Select Committee on Education and Skills Fourth Report


Further education has often been left to pick up the pieces of failure in other parts of the education system, and has been beset by a lack of a coherent strategic direction and appropriate oversight at the national level. We therefore welcome the Government's recent statements on the importance of further education to the UK economy and society—and the significant attention it is currently giving this area.

In 2004, the Government commissioned Sir Andrew Foster to conduct an independent review of the role of further education—colleges in particular. Ministers have now signalled acceptance in large part of Foster's findings. Government proposals, following Foster, in the areas of driving up quality, proposals to deal with poor performance in colleges and other providers, rationalisation of inspection and oversight, and a closer focus on the learner are on the right path, although our evidence suggests the implications have not always been fully worked through and sometimes, that the changes suggested may not be radical enough. While we also broadly concur with the Government that root-and-branch structural reform may not be a productive way forward for further education in the short- to medium-term, we see risks as well as opportunities in the incremental approach that he advocated, and which the Government since appears to have largely accepted as the way forward. To succeed, such a strategy will need clear and consistent direction, a long-term commitment, and an even higher profile from the Government, the DfES and the LSC than it currently has. Additionally, we do not think that proposals to improve the administration of the functioning of the DfES and the LSC, with regard to further education, go far enough.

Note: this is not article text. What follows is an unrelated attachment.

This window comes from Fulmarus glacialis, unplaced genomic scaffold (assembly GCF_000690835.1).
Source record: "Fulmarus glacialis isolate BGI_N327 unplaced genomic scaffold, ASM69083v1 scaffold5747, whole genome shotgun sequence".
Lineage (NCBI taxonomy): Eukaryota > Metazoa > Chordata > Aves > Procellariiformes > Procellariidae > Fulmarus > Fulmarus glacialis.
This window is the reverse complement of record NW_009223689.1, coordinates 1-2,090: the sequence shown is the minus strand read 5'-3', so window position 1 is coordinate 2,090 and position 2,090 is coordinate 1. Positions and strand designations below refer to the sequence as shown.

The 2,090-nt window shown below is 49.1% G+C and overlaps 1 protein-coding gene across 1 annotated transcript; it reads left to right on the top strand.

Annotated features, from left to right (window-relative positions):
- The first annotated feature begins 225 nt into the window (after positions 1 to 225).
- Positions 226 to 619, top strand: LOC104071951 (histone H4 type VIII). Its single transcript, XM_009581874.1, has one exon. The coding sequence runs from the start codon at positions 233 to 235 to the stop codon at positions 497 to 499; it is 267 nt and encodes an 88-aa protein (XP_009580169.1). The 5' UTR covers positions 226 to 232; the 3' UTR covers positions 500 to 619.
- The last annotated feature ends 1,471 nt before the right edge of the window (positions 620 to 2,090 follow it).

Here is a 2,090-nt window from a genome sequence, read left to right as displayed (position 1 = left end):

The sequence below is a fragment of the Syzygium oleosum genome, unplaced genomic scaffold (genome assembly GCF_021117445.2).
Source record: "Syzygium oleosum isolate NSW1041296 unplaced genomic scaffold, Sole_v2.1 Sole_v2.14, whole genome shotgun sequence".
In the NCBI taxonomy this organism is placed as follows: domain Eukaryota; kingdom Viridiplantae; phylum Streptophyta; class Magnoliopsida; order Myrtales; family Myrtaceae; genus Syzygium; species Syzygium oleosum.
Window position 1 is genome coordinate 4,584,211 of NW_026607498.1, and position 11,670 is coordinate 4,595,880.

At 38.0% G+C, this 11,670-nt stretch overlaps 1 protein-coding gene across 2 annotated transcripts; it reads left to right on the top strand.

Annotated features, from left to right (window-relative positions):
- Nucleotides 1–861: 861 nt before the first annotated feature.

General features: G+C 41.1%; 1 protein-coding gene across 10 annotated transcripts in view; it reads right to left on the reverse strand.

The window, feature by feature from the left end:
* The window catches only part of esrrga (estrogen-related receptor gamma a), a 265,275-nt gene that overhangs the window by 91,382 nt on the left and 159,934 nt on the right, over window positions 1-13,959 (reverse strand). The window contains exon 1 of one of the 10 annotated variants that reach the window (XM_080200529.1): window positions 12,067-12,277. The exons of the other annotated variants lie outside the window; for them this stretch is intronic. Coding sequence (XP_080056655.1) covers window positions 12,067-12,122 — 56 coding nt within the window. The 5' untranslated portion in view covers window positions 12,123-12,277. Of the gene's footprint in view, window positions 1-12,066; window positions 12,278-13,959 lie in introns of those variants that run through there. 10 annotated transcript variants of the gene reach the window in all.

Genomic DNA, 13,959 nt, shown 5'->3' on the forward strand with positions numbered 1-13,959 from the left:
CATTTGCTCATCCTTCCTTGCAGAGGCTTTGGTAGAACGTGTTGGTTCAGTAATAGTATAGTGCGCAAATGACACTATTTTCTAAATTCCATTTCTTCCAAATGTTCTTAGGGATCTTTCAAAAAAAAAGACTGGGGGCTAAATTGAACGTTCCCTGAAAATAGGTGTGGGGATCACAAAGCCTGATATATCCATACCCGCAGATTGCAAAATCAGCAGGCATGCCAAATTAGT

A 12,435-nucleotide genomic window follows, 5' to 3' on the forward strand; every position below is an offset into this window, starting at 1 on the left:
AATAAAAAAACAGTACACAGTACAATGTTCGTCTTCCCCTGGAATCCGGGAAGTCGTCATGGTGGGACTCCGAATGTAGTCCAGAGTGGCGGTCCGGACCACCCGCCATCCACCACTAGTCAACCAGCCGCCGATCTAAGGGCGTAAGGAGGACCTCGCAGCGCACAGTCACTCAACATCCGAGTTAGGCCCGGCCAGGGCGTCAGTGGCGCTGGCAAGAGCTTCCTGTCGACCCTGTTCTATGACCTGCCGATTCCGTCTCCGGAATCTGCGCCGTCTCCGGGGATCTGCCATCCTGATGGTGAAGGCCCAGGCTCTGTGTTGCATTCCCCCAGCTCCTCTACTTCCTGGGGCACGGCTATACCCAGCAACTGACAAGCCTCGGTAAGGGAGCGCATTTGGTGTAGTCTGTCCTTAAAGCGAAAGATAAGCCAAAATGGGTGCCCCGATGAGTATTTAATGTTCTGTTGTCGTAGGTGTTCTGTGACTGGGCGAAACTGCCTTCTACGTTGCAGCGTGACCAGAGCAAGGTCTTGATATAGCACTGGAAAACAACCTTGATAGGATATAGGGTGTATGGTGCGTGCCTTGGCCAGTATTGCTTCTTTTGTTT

There is compelling evidence that certain types of adult learning are being inadvertently put at risk by current funding priorities—there is a real possibility that this will generate problems in the future as the economy becomes increasingly reliant on older workers. Courses, once lost, are difficult to replace and the hard-won confidence of some returning learners, difficult to sustain. This issue has not been adequately addressed in the recent FE White Paper: the Government and the LSC need to re-examine funding for adult learning —in the context of a wider debate about funding for further education—as a matter of urgency.

The present planning and funding mechanisms for skills training appear incoherent, over-complex, burdensome, and often act as a barrier to further education's development rather than a support to it. Although some reorganisation is in train, we do not have full confidence that the intended outcome—a simplified and proportionate overarching structure for further education—will be achieved. While our inquiry has not explored the "skills superstructure" in detail, we make some preliminary comments about it here, and we also intend to review in more depth this wider picture in the coming months; we urge the Government to do the same. A more coherent planning and funding machinery is essential to the overall development of further education.

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